Friday, July 18, 2014

A Week of Scumbling and Mumbling (Edited)

Sunday Nap, a scumbling exercise in progress
My eldest son was unaware I took his photo while he napped along with his dad on Father's Day. This is a get acquainted sketch in preparation for a full body painting.  Lots of scumling is going on. Lot's of notes being taken on what brushes do what well. I still have a tendency to want to whip the brush, but I still lack the control needed to stop the swipe at the proper length.  Practice. Practice. Practice.


JD, still in progress, is moving more under the shade of the canopy.
There are soft and lost edges on the light side and hard edges on the dark side in back lighted situations.


Here's what JD looked like last January before reading Schmid:



JD, January, 2014 when I put him aside
for later.  Later came this week.
In January JD was little more than a drawing.  This week he became more of a painting with a lot more analytical consideration given to the values in his face and clothing.  The difficulty I'm having with this one is the backlighting.  In January, I had him  lighted as if he was under the open sky instead of under a canopy in heavy shade. The brilliance of the background lighting at two in the afternoon made him look too dark in the reference photograph; the fact that the photo was a candid shot and the boy was moving and talking as he hopped up on that fence added a slight blur. While I darkened/detailed the background this week, I plan to bring it back up to how brilliant it was.

 It will be difficult  trying to figure out the right balance where his features are appropriately lighted AND visibly  recognizable.  He is really a challenge in skin tones.  I stopped and put down my brushes this morning to prepare a canvas for one more color chart.  I was finding Sap Green incredibly helpful in cooling down his flesh tones--Steve's too.  I must add it to the Flemish palette Schmid suggests.   I'm particularly interested in seeing how it mixes with the red family.

I am also anxiously awaiting the figurative open studio session to begin. I need a lot of work on fabric.  Till then who do I call upon? Sargent, of course--though he painted no cotton jersey T shirts.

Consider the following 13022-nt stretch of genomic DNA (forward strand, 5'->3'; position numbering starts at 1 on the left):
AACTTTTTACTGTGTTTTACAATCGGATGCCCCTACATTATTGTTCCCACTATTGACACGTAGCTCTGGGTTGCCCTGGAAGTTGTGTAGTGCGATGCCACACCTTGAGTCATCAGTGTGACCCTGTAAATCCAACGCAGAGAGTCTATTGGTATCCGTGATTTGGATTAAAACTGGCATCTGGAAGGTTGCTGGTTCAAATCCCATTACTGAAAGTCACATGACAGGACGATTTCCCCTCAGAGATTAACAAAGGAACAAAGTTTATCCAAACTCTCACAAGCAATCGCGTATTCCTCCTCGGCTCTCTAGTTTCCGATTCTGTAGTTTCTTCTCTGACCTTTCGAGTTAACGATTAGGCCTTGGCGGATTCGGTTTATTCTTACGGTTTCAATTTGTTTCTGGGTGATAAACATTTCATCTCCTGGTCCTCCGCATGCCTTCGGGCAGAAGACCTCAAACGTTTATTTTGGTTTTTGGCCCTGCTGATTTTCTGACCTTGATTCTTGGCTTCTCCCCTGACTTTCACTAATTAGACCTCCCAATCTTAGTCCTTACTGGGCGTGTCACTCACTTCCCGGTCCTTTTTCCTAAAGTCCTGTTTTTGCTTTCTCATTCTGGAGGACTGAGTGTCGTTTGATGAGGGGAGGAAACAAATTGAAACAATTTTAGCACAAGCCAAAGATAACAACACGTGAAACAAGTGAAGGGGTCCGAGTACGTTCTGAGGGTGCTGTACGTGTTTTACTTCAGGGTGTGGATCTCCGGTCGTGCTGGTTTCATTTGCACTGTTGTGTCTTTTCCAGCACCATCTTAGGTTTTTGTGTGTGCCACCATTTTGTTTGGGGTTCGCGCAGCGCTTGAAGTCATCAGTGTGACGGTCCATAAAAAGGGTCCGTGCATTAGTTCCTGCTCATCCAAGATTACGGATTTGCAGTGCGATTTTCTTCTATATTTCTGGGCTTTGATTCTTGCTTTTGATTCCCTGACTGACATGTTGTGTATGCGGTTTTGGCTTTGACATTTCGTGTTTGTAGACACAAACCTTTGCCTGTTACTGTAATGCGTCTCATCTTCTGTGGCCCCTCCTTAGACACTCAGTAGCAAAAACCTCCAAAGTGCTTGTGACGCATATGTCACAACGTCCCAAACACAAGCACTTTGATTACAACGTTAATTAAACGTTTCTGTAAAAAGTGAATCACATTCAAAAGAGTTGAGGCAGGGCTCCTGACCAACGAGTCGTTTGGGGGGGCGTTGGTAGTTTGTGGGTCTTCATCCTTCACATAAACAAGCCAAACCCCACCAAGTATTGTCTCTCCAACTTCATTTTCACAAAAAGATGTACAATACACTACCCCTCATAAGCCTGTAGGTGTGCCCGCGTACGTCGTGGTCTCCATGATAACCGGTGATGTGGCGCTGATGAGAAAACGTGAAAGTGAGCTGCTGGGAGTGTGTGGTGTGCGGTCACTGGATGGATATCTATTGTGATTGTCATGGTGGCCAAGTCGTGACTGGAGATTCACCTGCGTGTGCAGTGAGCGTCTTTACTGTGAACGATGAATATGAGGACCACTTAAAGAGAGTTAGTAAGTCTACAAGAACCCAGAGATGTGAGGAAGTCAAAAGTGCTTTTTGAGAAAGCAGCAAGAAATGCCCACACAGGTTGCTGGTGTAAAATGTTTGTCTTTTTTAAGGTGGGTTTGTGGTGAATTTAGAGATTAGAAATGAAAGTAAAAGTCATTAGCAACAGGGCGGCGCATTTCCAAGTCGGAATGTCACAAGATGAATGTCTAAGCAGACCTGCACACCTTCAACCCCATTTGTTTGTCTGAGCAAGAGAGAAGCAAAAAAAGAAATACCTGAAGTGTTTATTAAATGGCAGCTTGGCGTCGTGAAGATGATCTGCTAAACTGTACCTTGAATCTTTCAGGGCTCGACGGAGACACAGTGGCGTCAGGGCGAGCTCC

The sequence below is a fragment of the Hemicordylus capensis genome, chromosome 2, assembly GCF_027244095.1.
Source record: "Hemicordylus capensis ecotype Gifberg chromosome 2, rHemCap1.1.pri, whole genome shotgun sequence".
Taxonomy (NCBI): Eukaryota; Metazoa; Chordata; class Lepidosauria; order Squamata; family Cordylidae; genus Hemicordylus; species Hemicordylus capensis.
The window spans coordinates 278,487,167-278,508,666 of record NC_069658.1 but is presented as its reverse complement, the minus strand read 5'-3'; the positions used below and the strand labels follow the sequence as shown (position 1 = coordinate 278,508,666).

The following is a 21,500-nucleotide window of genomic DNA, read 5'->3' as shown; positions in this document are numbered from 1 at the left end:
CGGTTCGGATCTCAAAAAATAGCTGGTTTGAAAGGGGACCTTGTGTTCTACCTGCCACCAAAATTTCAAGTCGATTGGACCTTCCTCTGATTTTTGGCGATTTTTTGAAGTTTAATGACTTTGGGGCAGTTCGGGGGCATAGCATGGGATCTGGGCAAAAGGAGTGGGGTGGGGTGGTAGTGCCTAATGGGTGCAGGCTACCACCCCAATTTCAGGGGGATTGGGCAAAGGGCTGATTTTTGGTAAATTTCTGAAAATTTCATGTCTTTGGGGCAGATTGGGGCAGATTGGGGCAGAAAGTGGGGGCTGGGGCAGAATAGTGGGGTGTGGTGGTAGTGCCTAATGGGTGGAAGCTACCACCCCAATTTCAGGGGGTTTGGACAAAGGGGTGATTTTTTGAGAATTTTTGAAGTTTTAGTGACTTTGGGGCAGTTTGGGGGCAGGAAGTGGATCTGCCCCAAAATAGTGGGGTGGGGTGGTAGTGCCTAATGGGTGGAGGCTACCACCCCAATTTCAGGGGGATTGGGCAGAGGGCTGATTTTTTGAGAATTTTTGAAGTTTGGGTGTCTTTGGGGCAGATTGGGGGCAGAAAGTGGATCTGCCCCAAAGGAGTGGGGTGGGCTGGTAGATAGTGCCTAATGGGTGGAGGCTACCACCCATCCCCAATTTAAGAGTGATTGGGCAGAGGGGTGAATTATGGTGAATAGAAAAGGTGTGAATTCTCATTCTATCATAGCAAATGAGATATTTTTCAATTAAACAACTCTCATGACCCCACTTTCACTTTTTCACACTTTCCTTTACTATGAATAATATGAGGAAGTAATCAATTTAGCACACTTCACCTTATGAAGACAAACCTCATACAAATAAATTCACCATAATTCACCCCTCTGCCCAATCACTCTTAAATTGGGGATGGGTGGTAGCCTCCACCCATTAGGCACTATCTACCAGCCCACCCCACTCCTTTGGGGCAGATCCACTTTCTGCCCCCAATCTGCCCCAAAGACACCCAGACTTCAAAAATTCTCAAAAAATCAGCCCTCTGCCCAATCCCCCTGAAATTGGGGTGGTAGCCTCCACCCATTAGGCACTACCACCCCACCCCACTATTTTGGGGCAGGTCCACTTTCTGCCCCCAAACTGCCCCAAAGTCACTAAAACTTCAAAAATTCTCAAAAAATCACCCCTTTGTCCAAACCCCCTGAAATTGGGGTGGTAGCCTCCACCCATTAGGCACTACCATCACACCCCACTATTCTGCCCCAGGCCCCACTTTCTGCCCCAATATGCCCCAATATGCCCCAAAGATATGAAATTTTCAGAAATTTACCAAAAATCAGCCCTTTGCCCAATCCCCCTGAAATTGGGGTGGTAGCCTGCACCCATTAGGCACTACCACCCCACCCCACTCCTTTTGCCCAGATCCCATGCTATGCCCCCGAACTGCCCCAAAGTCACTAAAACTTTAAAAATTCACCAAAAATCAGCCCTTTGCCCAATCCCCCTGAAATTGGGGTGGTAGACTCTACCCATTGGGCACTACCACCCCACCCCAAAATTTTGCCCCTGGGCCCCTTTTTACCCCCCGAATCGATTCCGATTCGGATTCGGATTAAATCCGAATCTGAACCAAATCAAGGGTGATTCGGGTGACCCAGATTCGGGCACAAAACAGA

[I edited JD's picture after I published. I thought I had over photo-shopped it.]



18 comments:

  1. I admire how you can get those sketches down, to have a good start is important. I tried a few faces myself, not as successful as you. I got to learn to get that start, right now I don't have the right approach and failing in a big time. Loosing up my style have also meant that I have lost some patients. But, like you said, all one need is practice.

    I am looking forward to see the progress.

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    1. You just keep at it; that's all you can do. The difference between these two paintings is amazing. JD I started last year with apainfully constructed proportional grid system and a painfully slow cartoon drawing.Then I colored in more or less. I just started Steven with a free hand line/mass block-in, which seems to suit me. It's the scumbling that's new, after all those years with acrylics where a full brush load was the normal approach. Of course, with acrylics I mostly did landscapes; likenesses were never a concern. Getting a portrait likeness demands a lot of measuring and re-measuring of strategic points. With landscapes, you can make them up as you go. Right now I am concerned with credible likenesses. I'd like to get to the point where I can push the likenesses a bit out of whack via exaggerated form and color. I've got a ways to go before I can be that free. I must say though, that I am having a wonderful time pursuing that skill.

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  2. I completely agree, Linda. The thrill of learning is the best feeling in the world. Your pleasure shines through. It makes me happy too.

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    1. Thanks Julie. Curiosity is key. It never did kill this cat; it's what makes the engine hum. --Metaphors are great fun they pop out just like that.

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  3. I like fluency with which it is painted the portrait of your son sleeping . The composition is very interesting ... it's like inside the closed space of the painting, as if there were nestled inside ... a particular emotion comes out the painting so spontaneous and strong ... this is art.

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    1. Thank you so much Rita for your kind words. Your encouragement is appreciated. I watched a video last week on the curse of the artist. The curse is supposedly that we all think our work never quite makes it. I disagree. Our dissatisfaction with most everything we do, (the so called curse), is exactly what keeps us doing the next one and the one after that, forever reaching for perfection. Richard Schmid discussed this too though he said nothing about the drive to make pictures as being a curse. He said we just keep working and doing the best we can with drawing, values, edges, color, composition and leave the art of it to others. Thank you for your very kind decision. :-))

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  4. I love the painterly study of your son. It's a great composition too!

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    1. Thanks Helen. As soon as I peeked in and saw him deep in slumber in his bright yellow shirt, I knew he was a painting.

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  5. fun to see both paintings. Your "after Schmid" is really great--it is really coming together. I am looking forward to seeing the next version of your sleeping son too!